Former Morecambe Bay hospitals boss still paid £150k salary

Tony Halsall, former chief executive of the University Hospitals of Morecambe Bay Trust
Tony Halsall, former chief executive of the University Hospitals of Morecambe Bay Trust
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THE former chief executive of the troubled University Hospitals of Morecambe Bay NHS Foundation Trust is still being paid his £150,000 a year salary despite stepping down from his post more than a year ago.

Tony Halsall left the trust, which runs the Royal Lancaster Infirmary, on February 24 last year for a secondment with the NHS Confederation but will continue to be paid the same salary until October and continue to receive benefits including a lease car and the costs of career management advice up to £5,000.

Mr Halsall’s time at the trust was beset by scandal and a police investigation into baby deaths at Furness General Hospital in Barrow is still on-going.

In a statement, new trust chair John Cowdall, who took over on March 1, said: “It has been decided at the end of the secondment with the NHS Confederation that the Trust will pay Mr Halsall for notice, which is due under the terms of the legal agreement concluded with him in February 2012.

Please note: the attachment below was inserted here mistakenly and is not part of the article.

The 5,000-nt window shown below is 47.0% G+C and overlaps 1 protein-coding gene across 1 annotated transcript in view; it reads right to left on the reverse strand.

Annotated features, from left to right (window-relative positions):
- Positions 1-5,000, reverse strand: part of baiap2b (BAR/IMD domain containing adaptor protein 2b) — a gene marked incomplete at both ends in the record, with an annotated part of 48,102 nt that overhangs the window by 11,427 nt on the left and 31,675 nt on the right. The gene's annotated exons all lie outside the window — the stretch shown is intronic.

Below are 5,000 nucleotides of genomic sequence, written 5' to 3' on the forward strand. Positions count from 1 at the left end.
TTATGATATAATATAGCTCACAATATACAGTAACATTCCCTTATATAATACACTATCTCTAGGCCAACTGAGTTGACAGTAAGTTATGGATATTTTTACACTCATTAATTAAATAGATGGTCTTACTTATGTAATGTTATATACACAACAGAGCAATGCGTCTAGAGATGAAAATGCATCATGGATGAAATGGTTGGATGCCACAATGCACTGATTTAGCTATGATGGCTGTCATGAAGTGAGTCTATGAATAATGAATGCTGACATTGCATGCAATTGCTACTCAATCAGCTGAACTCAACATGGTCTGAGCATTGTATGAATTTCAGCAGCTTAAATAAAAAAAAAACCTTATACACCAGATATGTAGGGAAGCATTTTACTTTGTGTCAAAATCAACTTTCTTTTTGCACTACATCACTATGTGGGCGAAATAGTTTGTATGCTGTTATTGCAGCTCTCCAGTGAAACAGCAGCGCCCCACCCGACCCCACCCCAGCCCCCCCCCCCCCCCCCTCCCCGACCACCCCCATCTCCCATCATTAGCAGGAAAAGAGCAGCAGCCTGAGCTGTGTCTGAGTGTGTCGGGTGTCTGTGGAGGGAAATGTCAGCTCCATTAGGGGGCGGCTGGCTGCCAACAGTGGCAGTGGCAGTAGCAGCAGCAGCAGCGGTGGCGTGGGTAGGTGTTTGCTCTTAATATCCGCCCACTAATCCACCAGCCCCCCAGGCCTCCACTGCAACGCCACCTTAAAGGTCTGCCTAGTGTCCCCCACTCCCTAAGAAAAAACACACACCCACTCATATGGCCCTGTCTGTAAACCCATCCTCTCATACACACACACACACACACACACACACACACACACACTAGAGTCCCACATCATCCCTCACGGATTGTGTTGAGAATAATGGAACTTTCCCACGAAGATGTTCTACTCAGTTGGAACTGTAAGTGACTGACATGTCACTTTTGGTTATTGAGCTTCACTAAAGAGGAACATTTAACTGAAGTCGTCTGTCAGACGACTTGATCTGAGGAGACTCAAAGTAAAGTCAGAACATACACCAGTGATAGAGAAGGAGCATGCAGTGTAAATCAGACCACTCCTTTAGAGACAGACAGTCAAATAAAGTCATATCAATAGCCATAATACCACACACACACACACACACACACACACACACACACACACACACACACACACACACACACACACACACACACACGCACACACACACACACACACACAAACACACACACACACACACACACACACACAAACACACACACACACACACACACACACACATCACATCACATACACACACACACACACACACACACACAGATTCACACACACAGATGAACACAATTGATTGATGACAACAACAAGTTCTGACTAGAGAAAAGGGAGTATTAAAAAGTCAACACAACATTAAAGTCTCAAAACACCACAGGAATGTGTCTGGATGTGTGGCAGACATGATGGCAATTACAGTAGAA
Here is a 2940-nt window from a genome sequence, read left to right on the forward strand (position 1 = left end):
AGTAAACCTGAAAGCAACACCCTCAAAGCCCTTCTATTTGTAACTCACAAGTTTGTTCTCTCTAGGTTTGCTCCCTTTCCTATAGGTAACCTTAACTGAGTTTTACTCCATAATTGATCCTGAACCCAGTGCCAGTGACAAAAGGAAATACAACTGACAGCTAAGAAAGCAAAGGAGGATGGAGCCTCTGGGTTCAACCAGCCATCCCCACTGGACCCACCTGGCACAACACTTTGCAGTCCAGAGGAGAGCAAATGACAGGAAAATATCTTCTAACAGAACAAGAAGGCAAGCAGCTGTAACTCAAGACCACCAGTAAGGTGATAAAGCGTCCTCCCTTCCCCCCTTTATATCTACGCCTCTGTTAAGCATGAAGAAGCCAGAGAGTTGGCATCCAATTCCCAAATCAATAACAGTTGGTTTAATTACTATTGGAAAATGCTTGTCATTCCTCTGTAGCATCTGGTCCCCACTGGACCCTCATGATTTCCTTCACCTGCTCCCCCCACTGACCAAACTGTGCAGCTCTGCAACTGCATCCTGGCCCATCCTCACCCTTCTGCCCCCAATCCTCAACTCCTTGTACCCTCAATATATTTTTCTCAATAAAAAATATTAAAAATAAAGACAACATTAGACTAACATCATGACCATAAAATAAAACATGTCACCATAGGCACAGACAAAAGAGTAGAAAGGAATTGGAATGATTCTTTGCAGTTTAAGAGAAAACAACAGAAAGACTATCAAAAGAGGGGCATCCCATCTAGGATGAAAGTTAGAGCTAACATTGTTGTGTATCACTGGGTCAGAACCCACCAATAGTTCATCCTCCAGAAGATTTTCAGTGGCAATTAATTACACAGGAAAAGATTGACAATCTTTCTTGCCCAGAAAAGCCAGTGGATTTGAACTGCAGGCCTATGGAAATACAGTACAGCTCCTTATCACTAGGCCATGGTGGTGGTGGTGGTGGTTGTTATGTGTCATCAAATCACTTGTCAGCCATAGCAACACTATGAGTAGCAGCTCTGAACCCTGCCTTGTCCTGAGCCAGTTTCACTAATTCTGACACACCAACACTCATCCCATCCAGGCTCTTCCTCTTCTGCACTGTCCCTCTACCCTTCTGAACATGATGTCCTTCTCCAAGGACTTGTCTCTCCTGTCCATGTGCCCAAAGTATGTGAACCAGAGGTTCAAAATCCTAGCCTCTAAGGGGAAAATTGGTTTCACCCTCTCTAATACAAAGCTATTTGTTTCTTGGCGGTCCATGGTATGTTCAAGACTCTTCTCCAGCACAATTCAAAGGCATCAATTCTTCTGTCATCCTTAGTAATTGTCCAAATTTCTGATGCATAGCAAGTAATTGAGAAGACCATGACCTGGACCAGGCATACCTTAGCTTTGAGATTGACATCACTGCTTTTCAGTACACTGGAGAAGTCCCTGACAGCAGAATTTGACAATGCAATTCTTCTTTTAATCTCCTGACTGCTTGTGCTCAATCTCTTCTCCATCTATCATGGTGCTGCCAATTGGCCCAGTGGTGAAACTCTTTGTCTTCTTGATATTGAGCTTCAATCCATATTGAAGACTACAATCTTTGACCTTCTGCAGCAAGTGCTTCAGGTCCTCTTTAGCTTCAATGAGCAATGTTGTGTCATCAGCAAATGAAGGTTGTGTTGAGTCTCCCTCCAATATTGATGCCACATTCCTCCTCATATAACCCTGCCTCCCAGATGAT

“This will end his employment with the Trust.

“Mr Halsall is entitled under his existing agreement to six months’ notice or salary in lieu of notice.

“The compromise agreement that he and the Trust signed in February 2012 contained a confidentiality clause which is standard when these agreements are negotiated.

“Such a clause prevented both the trust and Mr Halsall from revealing any details of the agreement.

“I am aware that this clause has caused a great deal of disquiet in the minds of many individuals, including representatives of the media.

“It is for this reason that I am making public the terms of the severance arrangements that have applied. I would like to stress that Mr Halsall has received no more than his contractual entitlement.

“Notice periods of six months are common for appointments at this level and enable employers to advertise for and recruit a successor.

“The financial arrangements under which Mr Halsall was seconded to the NHS Confederation may well attract criticism.

“I would simply state that those arrangements facilitated the departure of the former chief executive and avoided the potential for a long drawn out dispute that would have been expensive and time consuming and also, enabled the trust to move quickly to restructure the board and recruit a new chief executive.

“The arrangement was also of benefit to the NHS more generally through the work Mr Halsall was able to perform through the NHS Confederation.

“I would add that these arrangements are being made public because both the trust and I are determined to have such matters dealt with in an open and transparent manner.

“The public interest arguments for making such information freely available are overwhelming and with that in mind, I can confirm that any compromise agreements that are entered into from now, will not be the subject of any confidentiality provisions or so called ‘gagging’ clauses, which may prevent disclosure of matters which are in the public interest.”